Mass in foreign parts

I love going to Mass.  It reminds me on a regular basis why I am here. As a child I found it boring and stopped going as soon as I left home.  But I think I understand now.  I particularly like going to Mass when I’m abroad.  Even when I don’t understand the language I can follow the structure and take part.  It’s a bit like dancing to unfamiliar music.  You still get the rhythm.

So it was in Holland last week.  I rushed to a Mass by following the bells.  I didn’t know where I was going but the bells drew me near.  Sadly, as often these days, I was one of the youngest in the congregation.  The priest was the youngest of all and that’s unusual.  Elderly priests struggle and I always end up wishing the bishop would give him leave to retire like most of us do eventually.  After a lifetime of service it’s a pity they can’t.  Of course there are answers to this problem but I won’t go into that now.

What I find fascinating are the variations in the Mass in different countries.  In this grand church in Maastricht an elderly military man, in full regalia, marched to the altar, at certain points during the Mass and bowed to the priest.  He looked a bit like a papal Swiss guard but may have been a Dutch equivalent.  He was carrying a trident, silver and polished.  I wondered if it was tradition or whether the priest had asked him to do this.  Perhaps he was an eccentric whom they tolerated.

You can judge how welcoming the priest and parishioners are quite easily.  The best invite you for coffee after Mass.  This happened in Austria where we were identified as ‘new’ (you are never a stranger) and whisked into a parish room for coffee and strudel.  People asked us about ourselves and told us what to see and where to go. This is what community is all about.  In a welcoming parish the priest doesn’t hot-foot it out at the end.  He waits outside church and shakes your hand.  He might recognise that you are ‘not from these parts’ and engage you in conversation.  This happened in Tampa, Florida where the priest shared my maiden name and we decided we might be long-lost cousins!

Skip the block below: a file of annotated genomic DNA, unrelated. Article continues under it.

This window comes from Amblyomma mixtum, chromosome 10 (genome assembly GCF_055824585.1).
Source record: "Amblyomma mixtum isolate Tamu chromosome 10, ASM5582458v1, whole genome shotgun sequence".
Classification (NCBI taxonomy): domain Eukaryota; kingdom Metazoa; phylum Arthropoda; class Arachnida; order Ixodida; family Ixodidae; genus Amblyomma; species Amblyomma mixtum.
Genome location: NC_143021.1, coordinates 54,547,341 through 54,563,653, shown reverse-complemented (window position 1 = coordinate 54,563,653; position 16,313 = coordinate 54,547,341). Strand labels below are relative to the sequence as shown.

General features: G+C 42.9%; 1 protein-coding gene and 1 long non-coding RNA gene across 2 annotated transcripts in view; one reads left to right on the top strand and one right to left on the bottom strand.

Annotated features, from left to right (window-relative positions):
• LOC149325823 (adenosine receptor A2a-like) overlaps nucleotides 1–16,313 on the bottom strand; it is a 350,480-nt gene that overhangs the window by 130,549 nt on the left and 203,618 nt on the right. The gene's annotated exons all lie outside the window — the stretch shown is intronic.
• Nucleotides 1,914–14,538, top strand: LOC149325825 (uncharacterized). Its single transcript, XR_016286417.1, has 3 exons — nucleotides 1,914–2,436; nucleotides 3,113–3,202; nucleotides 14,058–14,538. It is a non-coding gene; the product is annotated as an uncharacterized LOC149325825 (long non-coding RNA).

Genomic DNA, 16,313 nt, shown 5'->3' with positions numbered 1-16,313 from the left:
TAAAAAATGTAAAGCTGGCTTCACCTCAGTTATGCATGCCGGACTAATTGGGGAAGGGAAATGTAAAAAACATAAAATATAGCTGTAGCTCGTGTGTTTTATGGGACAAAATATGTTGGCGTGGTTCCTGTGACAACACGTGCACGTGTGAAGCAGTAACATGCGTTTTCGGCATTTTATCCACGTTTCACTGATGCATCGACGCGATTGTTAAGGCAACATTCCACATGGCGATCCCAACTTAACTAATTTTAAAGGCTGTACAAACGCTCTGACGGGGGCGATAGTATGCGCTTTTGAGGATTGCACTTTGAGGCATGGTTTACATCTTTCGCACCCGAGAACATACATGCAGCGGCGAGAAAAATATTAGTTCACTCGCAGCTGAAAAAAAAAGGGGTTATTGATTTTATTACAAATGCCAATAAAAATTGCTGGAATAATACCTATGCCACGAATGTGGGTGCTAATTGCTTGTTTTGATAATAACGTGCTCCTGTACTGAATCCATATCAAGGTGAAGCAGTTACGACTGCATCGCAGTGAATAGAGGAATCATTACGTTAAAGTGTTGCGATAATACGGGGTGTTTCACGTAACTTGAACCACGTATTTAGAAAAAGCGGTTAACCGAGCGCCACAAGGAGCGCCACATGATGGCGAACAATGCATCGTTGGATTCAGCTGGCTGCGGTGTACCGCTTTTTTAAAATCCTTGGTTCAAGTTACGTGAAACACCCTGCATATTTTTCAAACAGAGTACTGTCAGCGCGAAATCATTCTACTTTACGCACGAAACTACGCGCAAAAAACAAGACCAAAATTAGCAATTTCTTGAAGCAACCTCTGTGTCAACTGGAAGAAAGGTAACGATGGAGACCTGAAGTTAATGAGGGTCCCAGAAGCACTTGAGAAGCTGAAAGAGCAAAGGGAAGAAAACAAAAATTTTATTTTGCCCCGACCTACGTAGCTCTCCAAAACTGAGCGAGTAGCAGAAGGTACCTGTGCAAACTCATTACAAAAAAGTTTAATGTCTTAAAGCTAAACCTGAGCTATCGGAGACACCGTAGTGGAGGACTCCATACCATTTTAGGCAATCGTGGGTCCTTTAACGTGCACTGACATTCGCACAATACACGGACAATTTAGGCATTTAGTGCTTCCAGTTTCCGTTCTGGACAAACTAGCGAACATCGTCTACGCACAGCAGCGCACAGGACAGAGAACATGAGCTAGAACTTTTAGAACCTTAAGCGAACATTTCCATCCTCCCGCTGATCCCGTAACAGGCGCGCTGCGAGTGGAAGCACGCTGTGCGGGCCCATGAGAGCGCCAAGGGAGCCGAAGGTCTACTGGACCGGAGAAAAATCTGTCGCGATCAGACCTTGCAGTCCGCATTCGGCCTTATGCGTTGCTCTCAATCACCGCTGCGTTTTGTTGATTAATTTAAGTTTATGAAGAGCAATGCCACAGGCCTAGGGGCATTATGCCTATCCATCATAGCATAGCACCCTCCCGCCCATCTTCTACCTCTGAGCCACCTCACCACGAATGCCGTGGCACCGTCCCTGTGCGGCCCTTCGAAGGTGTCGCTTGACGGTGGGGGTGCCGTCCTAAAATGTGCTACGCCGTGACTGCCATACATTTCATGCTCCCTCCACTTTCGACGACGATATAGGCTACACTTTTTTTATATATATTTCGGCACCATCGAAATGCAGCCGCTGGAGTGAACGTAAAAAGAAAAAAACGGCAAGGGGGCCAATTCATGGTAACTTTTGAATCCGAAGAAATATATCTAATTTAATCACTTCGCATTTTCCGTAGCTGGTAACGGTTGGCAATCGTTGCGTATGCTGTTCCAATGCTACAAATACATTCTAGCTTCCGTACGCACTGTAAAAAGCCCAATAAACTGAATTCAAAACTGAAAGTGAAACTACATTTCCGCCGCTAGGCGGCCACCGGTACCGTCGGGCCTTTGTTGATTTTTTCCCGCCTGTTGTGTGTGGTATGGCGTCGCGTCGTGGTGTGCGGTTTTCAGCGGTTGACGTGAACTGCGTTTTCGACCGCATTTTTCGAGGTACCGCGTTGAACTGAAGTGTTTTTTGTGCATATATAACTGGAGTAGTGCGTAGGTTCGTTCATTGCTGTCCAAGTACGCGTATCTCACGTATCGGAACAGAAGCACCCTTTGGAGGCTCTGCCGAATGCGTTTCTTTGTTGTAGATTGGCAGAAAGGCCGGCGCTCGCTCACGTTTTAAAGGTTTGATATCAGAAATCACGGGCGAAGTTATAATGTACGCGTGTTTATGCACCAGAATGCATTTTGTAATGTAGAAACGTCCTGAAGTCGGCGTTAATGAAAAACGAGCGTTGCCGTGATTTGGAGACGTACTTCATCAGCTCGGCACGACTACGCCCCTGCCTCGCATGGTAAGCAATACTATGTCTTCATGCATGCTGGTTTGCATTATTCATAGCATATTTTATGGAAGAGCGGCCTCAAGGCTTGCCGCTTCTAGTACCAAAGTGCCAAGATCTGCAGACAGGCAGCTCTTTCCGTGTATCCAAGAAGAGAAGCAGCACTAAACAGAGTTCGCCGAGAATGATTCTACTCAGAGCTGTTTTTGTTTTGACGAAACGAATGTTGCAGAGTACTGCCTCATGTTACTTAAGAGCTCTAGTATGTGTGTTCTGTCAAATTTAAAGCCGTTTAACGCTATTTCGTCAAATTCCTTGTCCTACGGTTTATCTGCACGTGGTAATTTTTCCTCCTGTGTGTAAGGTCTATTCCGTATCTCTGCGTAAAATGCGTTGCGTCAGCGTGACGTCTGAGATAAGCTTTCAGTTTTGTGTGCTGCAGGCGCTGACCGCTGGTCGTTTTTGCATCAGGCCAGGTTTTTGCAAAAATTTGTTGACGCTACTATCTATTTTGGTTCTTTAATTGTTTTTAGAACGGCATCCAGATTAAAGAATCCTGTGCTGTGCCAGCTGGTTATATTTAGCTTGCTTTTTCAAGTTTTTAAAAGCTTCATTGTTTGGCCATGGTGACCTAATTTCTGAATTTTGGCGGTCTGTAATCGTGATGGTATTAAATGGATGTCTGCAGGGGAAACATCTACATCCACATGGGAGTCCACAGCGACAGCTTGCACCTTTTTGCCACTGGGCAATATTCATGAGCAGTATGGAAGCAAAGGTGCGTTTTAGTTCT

In an unfriendly community they miss out the exchange of peace – the point in the Mass when you shake hands.  They didn’t do this last week in Holland, nor when I went to a rural church in western Ireland.  I was told that they ‘couldn’t do this because people don’t get on’.  How strange.  The Mass was in Irish and this was one of the few times when I couldn’t follow the structure.  The offertory was in the middle of the consecration. Then again it’s in Ireland some stand outside church and count this as fulfilling their obligation.  They have the fastest Masses, 25 minutes including a homily.

In Santiago, on Easter Sunday, accompanied by friends with whom we were doing a 100 kilometre pilgrimage we arrived for Mass in our walking gear.  The church was old, as were the congregation.  One elderly man had multiple responsibilities: he was the altar server, money collector, candle lighter, church opener and closer.  We spotted him first as he was climbing the bell-tower where he sounded several bells using a large hammer.  It sounded sublime. You wonder what they did when he was absent. The sanctuary of this church was shaped as a giant shell, the pilgrims’ sacred symbol so we did feel acknowledged although no-one spoke to us.

It’s in Spain where the statues are often grotesquely ornate.  Statues of Mary are dressed in velvet and embroidered silks and satins.  She is often depicted with tears running down her face.  If you are feeling fragile yourself this can be comforting; as if she’s sympathising with your plight.

Before I get to Mass I always wonder about the make-up of the congregation.  Will they look affluent or poor?  In Hong Kong they seemed to be mainly Philippino and other ethnic workers.  I was told that Sunday would be their only day off.  It was similar in Notting Hill where I imagined I might see celebrities. (It’s hard not to day-dream sometimes).  In Rio it was a mixture too.  These were some of the most colourful and exuberant celebrations, as you might imagine.  And there were lots of young people, great to see.

The most crowded church was in Krakow, home of the late Pope, John Paul 11.  The place was filled to overflowing and there were many young nuns and priests.  It was hardest on the knees as we knelt most of the time.  And the priest frowned when we took communion in our hands. Most of them are traditionalists and take it on the tongue

The most colourful were churches in India where people wore their ‘Sunday best’. It was a sea of turquoise and fuschia, broken up only by the dazzling white shirts of the men.  Poor they might be but under-dressed and disrespectful they aren’t. The men and women sat on opposite sides of the church.  (The same happened in the Basque country). As I came out of church I bumped into a cow at the back door.

The best thing about Mass is the strong sense of community.  You know that you are bound together with people who share the same 2000 year beliefs.  Whatever your culture, language and traditions you join together to celebrate what is good and true – even if you forget during the week.

1 thought on “Mass in foreign parts

  1. Love this post. Love the description of all the differences in each country and you also capture the essence of what it is all supposed to be about. It was that common shared ritual that I missed when I left the Church.

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